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Manufacturing Leads the Way to the Edge, Survey Confirms


Edge computing is paving the way to more effective automation and monitoring of industrial assets, systems, processes, and environments are increasingly important across manufacturing industries, including transportation, electronics, mining, and textiles.

When looking at edge computing progress across major industries, manufacturing is leading the way, a recent AT&T study concludes. The industry is taking full advantage of 5G and IoT technologies to “transform operations at the edge in groundbreaking ways, moving forward with initiatives such as smart warehousing, transportation optimization, intelligent inventory, and augmented maintenance,” the report’s authors state.

At this point, 78% of manufacturers globally are planning, have partially, or have fully implemented an edge use case, the study shows. In addition, 50% of manufacturers are at the mature stage of deployment for at least some of their edge network use cases.

“This puts manufacturing ahead of energy, finance, and healthcare verticals when it comes to edge adoption,” the AT&T report’s authors point out. “Among all the edge use cases, video-based quality inspection ranked the highest priority for manufacturers for full or partial implementation. It also was scored as one of the lowest in perceived risk.” These implementations involve a combination of IoT sensors and cameras “to pinpoint defects in real-time on the assembly line in order to discover root causes of defects more quickly, improve product quality, and reduce waste in the process.”

For example, as illustrated in the report, “a car manufacturer may use edge devices to watch a car as it traverses the assembly line, and if a windshield blade is not installed on one car because of variance in the windshield assembly, they can quickly review footage to find exactly how many cars were impacted by the issue. The carmaker can then fix the defects on each partially completed vehicle before they roll any further down the assembly line where the problem could be compounded, incurring rework, or waste at the end of the manufacturing process.”

See also: Manufacturing Ahead of the Curve via AI, 5G, and Edge

Edge computing is paving the way to more effective “automation and monitoring of industrial assets, systems, processes, and environments are increasingly important across manufacturing industries, including transportation, electronics, mining, and textiles. In order to implement safer and more productive practices, companies are automating their manufacturing processes with IoT sensors,” says Debraj Sinha, product marketing manager at NVIDIA, in a recent post. “IoT sensors generate vast amounts of data that, when combined with the power of AI, produce valuable insights that manufacturers can use to improve operational efficiency.”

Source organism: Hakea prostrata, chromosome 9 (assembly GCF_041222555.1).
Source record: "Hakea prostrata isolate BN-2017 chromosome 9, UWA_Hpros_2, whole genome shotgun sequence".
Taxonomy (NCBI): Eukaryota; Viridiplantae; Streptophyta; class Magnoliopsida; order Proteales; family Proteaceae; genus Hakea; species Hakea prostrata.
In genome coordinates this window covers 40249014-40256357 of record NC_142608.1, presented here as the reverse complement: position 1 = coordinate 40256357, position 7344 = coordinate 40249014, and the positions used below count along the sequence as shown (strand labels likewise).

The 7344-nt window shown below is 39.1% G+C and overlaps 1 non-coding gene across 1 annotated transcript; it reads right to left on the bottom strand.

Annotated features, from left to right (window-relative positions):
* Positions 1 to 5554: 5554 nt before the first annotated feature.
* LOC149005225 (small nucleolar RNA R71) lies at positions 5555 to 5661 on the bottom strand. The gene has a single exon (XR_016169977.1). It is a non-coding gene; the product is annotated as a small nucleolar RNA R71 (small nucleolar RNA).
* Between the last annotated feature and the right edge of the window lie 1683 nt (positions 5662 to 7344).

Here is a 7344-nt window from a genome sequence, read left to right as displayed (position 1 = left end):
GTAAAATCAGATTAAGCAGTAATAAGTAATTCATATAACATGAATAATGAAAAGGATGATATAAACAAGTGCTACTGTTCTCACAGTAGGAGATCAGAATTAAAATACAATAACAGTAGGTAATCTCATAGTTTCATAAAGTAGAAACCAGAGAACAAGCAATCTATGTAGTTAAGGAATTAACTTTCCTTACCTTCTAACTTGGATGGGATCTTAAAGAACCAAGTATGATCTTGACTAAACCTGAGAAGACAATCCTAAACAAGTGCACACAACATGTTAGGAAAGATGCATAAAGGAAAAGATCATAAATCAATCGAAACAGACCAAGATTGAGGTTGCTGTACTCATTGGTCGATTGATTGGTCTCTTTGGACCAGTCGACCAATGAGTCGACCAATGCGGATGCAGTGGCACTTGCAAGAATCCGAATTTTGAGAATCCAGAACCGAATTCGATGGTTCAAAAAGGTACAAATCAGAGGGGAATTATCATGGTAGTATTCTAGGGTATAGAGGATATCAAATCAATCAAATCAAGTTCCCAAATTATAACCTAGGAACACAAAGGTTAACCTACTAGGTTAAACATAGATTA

Across many AI-inspection applications, edge computing “offers reduced bandwidth, lower latency, and proximity of data,” the AT&T report’s authors note. “The power of edge makes it possible to do this across multiple, global facilities, effectively handling the large number of files and formats typically found in a modern manufacturer’s workflow.” The AT&T report’s authors also add a word of caution, noting that while the manufacturing industry “isn’t typically thought of as the target for cyberattacks, but as we continue down the path towards tech transformation, cybersecurity is increasingly important as a priority.”

Kevin L. Jackson, author and CEO of GC GlobalNet, echoes these concerns in a recent article, noting that the rise of remote work over the past two and a half years “uncovered the industry’s complacency in adopting many network technology-enabled efficiencies and the necessary cybersecurity protections. It also shines a light on the importance of real-time data. These massive supply chain disruptions not only highlighted a lack of supply chain visibility but the industry’s inability to respond to changes in customer demand. Smart manufacturing really demands greatly improved supply chain visibility and the ability to sense consumer demand changes. Supply chain managers historically have looked to the past to try to plan for the present, but that doesn’t work in today’s world. You have to really sense what’s happening now in order to respond, reduce risk and increase efficiency.”

The business case for edge computing is compelling for many reasons, as it “helps manufacturers increase quality while simultaneously reducing their costs operationally,” Jackson states. In addition, it provides opportunities for manufacturers to “reduce their bandwidth requirements and lower network latency. Data proximity advantages can also be used to employ artificial intelligence inspection across multiple facilities in a very consistent and cost-effective manner.”

The shift to edge “is taking smart manufacturing to a new level,” Jackson writes.


About Joe McKendrick

Joe McKendrick is RTInsights Industry Editor and industry analyst focusing on artificial intelligence, digital, cloud and Big Data topics. His work also appears in Forbes an Harvard Business Review. Over the last three years, he served as co-chair for the AI Summit in New York, as well as on the organizing committee for IEEE's International Conferences on Edge Computing. (full bio). Follow him on Twitter @joemckendrick.

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